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The Parliament of India-Vidhan Sabha and Vidhan Parishad

The Parliament of India-Vidhan Sabha and Vidhan Parishad

Vidhan Sabha and Vidhan Parishad play an important role in the Indian Parliamentary system as well as the State legislative process. Here, we will learn more about them, as they are important.

Vidhan Sabha and Vidhan Parishad, also known as State Legislative Assembly or Legislative Assembly and State Legislative Council or Legislative Council, are essential to the Indian Government. The legislative body in India is considered supreme in the Parliament. It has mainly two houses and the President. The two houses include Rajya Sabha and Lok Sabha, or Council of States and House of the People. Out of these two, Rajya Sabha are elected or chosen by the State legislative assemblies members, which is Vidhan Sabha. There are many things important in Vidhan Sabha and Vidhan Parishad that every Indian should know, and these things are discussed here. 

Vidhan Sabha

Vidhan Sabha, also referred to as Sasana Sabha or State Legislative Assembly, is India’s states’ and union territories’ legislative body. The 3 union territories of India and 28 states have a unicameral state legislature in which this is the only legislative body. The other 6, where there is a bicameral state legislature, is the lower house. There are five Indian union territories that the Union Government of India governs, so there is no legislative body in them. The members of the legislative assembly or Vidhan Sabha are known as MLAs in short. MLAs are elected and serve five years. 

According to the Indian Constitution, a State Legislative Assembly should have a minimum of 60 members and 500 members. But if the Parliament has granted an act for a state, only it can have less than 60 members. For example, Goa, Mizoram, Puducherry (a union territory), and Sikkim have less than 60 members in Vidhan Sabha.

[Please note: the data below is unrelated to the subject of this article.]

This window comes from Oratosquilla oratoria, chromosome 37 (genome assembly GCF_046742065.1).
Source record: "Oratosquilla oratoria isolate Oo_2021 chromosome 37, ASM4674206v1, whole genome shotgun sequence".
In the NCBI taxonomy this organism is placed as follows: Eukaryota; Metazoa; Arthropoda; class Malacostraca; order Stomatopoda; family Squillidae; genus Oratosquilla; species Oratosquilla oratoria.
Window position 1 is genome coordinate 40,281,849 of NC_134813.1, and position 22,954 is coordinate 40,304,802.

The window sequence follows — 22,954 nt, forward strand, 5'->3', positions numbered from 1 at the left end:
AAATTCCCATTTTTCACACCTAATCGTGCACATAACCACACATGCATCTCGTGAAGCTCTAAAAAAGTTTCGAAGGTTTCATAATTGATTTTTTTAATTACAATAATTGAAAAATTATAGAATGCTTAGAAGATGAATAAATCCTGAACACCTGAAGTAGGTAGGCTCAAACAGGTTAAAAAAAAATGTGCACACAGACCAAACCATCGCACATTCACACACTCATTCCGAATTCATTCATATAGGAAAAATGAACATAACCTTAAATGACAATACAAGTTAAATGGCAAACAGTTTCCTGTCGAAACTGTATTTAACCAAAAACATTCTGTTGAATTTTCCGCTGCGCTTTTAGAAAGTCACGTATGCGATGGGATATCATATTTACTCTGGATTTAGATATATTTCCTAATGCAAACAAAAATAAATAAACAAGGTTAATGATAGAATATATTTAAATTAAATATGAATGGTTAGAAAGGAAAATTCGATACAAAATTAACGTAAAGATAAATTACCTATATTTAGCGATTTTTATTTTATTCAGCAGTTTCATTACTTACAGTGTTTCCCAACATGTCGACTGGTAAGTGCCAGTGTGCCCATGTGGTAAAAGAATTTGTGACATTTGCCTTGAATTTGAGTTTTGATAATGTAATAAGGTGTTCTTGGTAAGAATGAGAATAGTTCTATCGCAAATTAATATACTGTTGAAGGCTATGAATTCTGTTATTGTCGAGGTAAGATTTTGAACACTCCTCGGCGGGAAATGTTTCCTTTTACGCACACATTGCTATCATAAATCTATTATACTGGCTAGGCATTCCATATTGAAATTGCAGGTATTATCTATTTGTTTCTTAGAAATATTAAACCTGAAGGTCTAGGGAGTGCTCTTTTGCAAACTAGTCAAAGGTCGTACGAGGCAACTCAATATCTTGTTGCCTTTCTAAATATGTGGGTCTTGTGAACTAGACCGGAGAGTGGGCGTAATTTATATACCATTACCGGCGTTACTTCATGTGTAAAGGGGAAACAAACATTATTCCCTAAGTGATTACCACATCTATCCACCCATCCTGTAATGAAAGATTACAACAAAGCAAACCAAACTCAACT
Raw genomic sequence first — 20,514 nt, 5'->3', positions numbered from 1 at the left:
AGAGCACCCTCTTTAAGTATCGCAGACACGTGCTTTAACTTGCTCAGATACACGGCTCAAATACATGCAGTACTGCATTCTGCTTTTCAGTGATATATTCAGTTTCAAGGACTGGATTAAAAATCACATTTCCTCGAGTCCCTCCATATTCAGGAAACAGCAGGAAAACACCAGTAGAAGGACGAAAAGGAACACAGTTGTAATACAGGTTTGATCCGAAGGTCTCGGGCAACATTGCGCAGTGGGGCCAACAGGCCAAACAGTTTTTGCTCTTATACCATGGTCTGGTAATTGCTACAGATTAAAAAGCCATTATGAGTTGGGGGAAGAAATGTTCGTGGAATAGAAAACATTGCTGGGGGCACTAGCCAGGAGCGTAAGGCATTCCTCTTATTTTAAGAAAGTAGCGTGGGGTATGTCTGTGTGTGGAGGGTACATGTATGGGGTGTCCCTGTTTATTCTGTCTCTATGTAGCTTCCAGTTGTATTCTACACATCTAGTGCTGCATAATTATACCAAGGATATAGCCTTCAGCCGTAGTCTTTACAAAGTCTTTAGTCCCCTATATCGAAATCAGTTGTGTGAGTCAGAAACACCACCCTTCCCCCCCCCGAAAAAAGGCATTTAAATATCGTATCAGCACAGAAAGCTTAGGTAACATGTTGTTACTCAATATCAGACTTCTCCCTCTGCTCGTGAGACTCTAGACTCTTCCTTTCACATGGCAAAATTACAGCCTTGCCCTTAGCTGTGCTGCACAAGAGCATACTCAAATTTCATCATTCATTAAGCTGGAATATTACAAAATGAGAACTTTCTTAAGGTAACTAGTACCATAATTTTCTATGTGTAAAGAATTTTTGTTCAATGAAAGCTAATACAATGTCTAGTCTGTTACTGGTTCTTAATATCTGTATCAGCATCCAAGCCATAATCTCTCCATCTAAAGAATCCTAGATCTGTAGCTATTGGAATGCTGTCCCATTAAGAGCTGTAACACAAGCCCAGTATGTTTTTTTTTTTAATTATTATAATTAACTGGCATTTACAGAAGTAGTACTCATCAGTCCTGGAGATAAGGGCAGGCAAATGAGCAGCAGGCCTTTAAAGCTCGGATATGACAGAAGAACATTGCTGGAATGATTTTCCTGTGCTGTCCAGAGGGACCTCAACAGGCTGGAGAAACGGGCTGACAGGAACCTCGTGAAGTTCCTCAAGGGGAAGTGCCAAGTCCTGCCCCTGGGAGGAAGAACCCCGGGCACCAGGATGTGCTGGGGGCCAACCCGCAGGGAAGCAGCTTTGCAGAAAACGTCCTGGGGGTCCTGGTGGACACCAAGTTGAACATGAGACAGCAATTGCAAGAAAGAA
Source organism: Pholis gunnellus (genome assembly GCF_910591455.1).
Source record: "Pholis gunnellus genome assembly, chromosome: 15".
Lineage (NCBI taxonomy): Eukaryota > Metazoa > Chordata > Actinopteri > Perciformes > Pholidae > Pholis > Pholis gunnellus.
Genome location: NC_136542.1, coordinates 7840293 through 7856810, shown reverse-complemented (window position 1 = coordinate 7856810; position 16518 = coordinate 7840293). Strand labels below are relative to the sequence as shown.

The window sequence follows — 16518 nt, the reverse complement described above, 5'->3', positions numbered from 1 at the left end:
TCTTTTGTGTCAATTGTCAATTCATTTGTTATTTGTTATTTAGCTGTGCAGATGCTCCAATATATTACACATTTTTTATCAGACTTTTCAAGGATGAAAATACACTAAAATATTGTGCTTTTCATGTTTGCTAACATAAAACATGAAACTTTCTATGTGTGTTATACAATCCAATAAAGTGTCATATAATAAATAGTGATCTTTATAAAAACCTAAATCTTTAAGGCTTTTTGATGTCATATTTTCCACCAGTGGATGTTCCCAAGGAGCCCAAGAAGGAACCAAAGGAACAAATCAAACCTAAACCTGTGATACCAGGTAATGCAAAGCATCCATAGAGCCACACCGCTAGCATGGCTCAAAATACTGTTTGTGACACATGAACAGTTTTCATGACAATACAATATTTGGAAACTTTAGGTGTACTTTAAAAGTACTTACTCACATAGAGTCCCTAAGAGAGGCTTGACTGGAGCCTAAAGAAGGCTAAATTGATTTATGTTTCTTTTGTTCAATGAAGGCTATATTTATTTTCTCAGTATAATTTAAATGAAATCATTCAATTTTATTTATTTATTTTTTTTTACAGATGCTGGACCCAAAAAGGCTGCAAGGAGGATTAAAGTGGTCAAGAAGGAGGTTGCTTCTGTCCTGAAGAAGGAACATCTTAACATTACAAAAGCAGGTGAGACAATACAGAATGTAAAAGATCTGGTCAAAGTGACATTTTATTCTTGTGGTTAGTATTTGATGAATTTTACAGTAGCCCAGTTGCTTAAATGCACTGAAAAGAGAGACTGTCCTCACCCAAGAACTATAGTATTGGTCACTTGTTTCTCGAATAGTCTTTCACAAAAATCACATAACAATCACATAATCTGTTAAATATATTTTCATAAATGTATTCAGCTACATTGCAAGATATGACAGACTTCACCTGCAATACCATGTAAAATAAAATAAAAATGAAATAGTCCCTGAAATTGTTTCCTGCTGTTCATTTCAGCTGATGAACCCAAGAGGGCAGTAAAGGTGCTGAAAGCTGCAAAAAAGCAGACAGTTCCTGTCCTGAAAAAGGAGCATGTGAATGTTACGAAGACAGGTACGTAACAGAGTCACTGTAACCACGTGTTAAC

The Vidhan Sabha can be dissolved by the Governor in an emergency if the Chief Minister has requested or if there has been a motion of no confidence passed in opposition to the coalition or the major ruling party. 

Members of Vidhan Sabha

If a person wants to become an MLA, that means a State Legislative Assembly member for which the elections will be held, then he/she should pass the following major criteria:

  • The person should not be a Member of Parliament  and a Vidhan Parishad simultaneously. 
  • It should also be stated that no criminal charges or procedures are pending against the person who is contesting. 
  • The Vidhan Sabha has mostly equal powers with that of state’s legislature’s upper house, the Vidhan Parishad. Except that if the state government is dissolved or money bills are to be passed, then the Vidhan Sabha has the final authority.

Vidhan Parishad

Vidhan Parishad, also known as Sasana Mandali or State Legislative Council, is the main upper house in the states that are a part of bicameral state legislature. The lower house is the Vidhan Sabha or the State Legislative Assembly in such states. The establishment of Vidhan Parishad has been defined in the Indian Constitution in Article 169. In the year 2022, six states have Vidhan Parishad, following the bicameral state legislature. These states include Uttar Pradesh, Andhra Pradesh, Bihar, Telangana, Karnataka, and Maharashtra. 

Tenure and Qualification

If a person wants to become a Vidhan Parishad member that is also known as MLC (Member of State Legislative Council), then he/she should pass the following criteria:

  • He/she should be an Indian citizen
  • Should be above 30 years
  • Should not be an insolvent
  • Should be mentally sound
  • Should have the enrolment on the state’s voter’s list
  • Should not be a Parliament Member and a Vidhan Sabha member simultaneously 
  • The tenure of MLC is of six years, and in every second year, one-third of MLCs get retirement. 

Major differences between Vidhan Sabha and Vidhan Parishad

The major difference between Vidhan Sabha and Vidhan Parishad is that in the states that follow bicameral state legislature, Vidhan Parishad is the upper house, and Vidhan Sabha is the lower house. The Vidhan Sabha members are elected and chosen by people, while members of Vidhan Parishad are chosen by municipalities, panchayats, and other state entities. The members of Vidhan Sabha serve a tenure of five years, while Vidhan Parishad serves for six years. In Vidhan Sabha, there are a minimum of 60 and a maximum of 500 members, except for some states, but in Vidhan Parishad, members are one-third of Vidhan Sabha and should be more than 40.

Conclusion

Vidhan Sabha and Vidhan Parishad are important to state legislatures, especially in states with bicameral legislatures. They both have their powers and roles in the Parliament and government of States.